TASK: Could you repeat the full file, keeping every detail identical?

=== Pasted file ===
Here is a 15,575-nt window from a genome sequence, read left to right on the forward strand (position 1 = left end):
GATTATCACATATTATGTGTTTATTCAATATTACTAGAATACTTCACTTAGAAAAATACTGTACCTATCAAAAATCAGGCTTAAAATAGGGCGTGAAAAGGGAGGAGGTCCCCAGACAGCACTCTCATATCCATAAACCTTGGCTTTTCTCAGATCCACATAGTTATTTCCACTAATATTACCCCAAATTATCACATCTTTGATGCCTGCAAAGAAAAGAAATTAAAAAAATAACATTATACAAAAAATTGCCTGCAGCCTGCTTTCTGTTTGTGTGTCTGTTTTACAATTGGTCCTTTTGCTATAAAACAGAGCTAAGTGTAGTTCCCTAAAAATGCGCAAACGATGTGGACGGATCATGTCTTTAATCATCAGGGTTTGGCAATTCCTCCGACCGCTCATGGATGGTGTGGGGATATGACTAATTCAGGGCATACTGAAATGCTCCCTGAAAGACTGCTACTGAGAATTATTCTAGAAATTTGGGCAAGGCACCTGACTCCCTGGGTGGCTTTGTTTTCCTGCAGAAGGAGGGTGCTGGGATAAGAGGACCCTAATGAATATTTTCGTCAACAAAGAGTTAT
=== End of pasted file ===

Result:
Here is a 15,575-nt window from a genome sequence, read left to right on the forward strand (position 1 = left end):
GATTATCACATATTATGTGTTTATTCAATATTACTAGAATACTTCACTTAGAAAAATACTGTACCTATCAAAAATCAGGCTTAAAATAGGGCGTGAAAAGGGAGGAGGTCCCCAGACAGCACTCTCATATCCATAAACCTTGGCTTTTCTCAGATCCACATAGTTATTTCCACTAATATTACCCCAAATTATCACATCTTTGATGCCTGCAAAGAAAAGAAATTAAAAAAATAACATTATACAAAAAATTGCCTGCAGCCTGCTTTCTGTTTGTGTGTCTGTTTTACAATTGGTCCTTTTGCTATAAAACAGAGCTAAGTGTAGTTCCCTAAAAATGCGCAAACGATGTGGACGGATCATGTCTTTAATCATCAGGGTTTGGCAATTCCTCCGACCGCTCATGGATGGTGTGGGGATATGACTAATTCAGGGCATACTGAAATGCTCCCTGAAAGACTGCTACTGAGAATTATTCTAGAAATTTGGGCAAGGCACCTGACTCCCTGGGTGGCTTTGTTTTCCTGCAGAAGGAGGGTGCTGGGATAAGAGGACCCTAATGAATATTTTCGTCAACAAAGAGTTAT